Make room for the mallet: Croquet Club welcomes new members, prepares for upcoming tournament

By Tiffany Merlo Phelps

It might not be visible from the road, but tucked away at the end of Mosquito Control Road in Ponte Vedra Beach sits the Ponte Vedra Croquet Club (PVCC) with three full-sized courts and four three-quarter sized courts.

Known as the North Lawn and the South Lawn, the surface is perfectly flat with a putting green finish that is maintained daily. It took PVCC founder John Curington one-and-a-half years to transform the space into a facility that is dedicated to the sport of croquet.

“Croquet is unfortunately a stigmatized sport in which people think it is a children’s game. It is not. It is a serious sport,” said Curington. “Players interact with opponents, seeking scoring opportunities at each wicket.”

Most of all, skill and strategy attract players to the sport, said Curington, who is a United States Croquet Association (USCA) charter member and a 2006 Hall of Fame inductee. In 1999, he also helped to build the National Croquet Center in West Palm Beach.

“I have walked off the croquet court a winner, not because I out-shot my opponent, but because I out-thought my opponent. Likewise, I have walked out with my head low because I played like a fool and was outsmarted even though I thought I was hitting my shots pretty well,” he said. “It is the strategy that attracts me to the sport more than anything else.”

Croquet is played on a tennis court-sized lawn, and the main investment is a mallet (a long-handled stick with a head like a hammer), Curington said. He noted that croquet is a sport of inclusion.

“Unlike most sports, we don’t divide players according to sex. We only differentiate people by their handicap. So, we have top women playing at the top levels of croquet,” said Curington.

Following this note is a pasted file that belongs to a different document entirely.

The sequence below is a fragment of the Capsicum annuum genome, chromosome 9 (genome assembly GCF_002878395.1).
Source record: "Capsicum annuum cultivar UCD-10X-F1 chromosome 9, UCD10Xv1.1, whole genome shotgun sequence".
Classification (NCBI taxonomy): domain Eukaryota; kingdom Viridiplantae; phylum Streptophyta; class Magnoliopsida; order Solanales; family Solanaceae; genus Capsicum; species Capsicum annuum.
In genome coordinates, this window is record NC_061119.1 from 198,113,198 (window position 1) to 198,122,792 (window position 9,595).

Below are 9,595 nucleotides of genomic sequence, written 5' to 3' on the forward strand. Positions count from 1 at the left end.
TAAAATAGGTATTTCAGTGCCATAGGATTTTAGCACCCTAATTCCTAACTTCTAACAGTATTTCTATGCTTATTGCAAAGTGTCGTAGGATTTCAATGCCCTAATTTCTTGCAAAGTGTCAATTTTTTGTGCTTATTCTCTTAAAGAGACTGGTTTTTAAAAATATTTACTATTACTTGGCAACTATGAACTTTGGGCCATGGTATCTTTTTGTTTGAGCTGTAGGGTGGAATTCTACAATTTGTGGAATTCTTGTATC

Curington opened the facility seven years ago after buying the former Anastasia Mosquito Control District substation and building his vision. The club currently has 50 members, but Curington would like to increase the number to 300. In addition, Curington would also like to see the site used as an event venue with its 3,000 square foot pavilion, lounge, restrooms, and picnic area.

Ponte Vedra Croquet Club membership is open to the public and Curington said the demographic tends to be early retirees and seniors. And while a certain amount of athleticism is needed for some of the more difficult shots, a person only needs to be in reasonably good health and have the time to learn the sport, he said.

The club offers free introductory lessons on Wednesday and Saturday mornings at 9:30 am and Sunday afternoons at 3:30 pm There is no charge for instruction or the use of the club equipment.

“We would like to bring more people in and introduce them to the sport,” said Curington, who has been playing for over 30 years. “We get a lot of former golfers and tennis players because those sports are hard on the knees, back and shoulders. Golf has the twisting action. This is an easy swing. Croquet is an easy pendulum swing.”

Club member Marc Stearns, a former golfer, echoed the same thoughts. He and his wife, Marycarol, joined two-and-a-half years ago and regularly play in tournaments. They will travel in August to England to attend the World Championships at the Sussex County Croquet Club. He said the United States is sending a team of six players to compete in the tournament.

Stearns said he enjoys PVCC because it includes a mix of folks who like to play for social reasons and those who take a more hard-core approach to the sport. Stearns said he falls into the latter category.

“I analyze every shot I take,” said Stearns, who is also the PVCC Golf Croquet Tournament Manager.

The PVCC Golf Croquet Tournament, a USCA-sanctioned event, will take place Nov. 3 – 6 at PVCC. Stearns expects players (at a cap of 40) to compete from not only the Ponte Vedra Beach area but also from New York and South Florida. The event is open to the public to watch the tournament.

Both Curington and Stearns underlined the social aspect of croquet and its inclusiveness. To that end, PVCC holds “Apres Croquet” or “Wine and Wickets” from 4 pm to 7 pm on Sunday afternoons after play to encourage member fellowship.

[Author’s Note: For more information about PVCC, visit or email For more information about the November tournament, contact Stearns at]

Photo courtesy John Currington
Randy Cardo, a top player from Palm Beach and Quogue, Long Island, in addition to being on the board of the Croquet Foundation.

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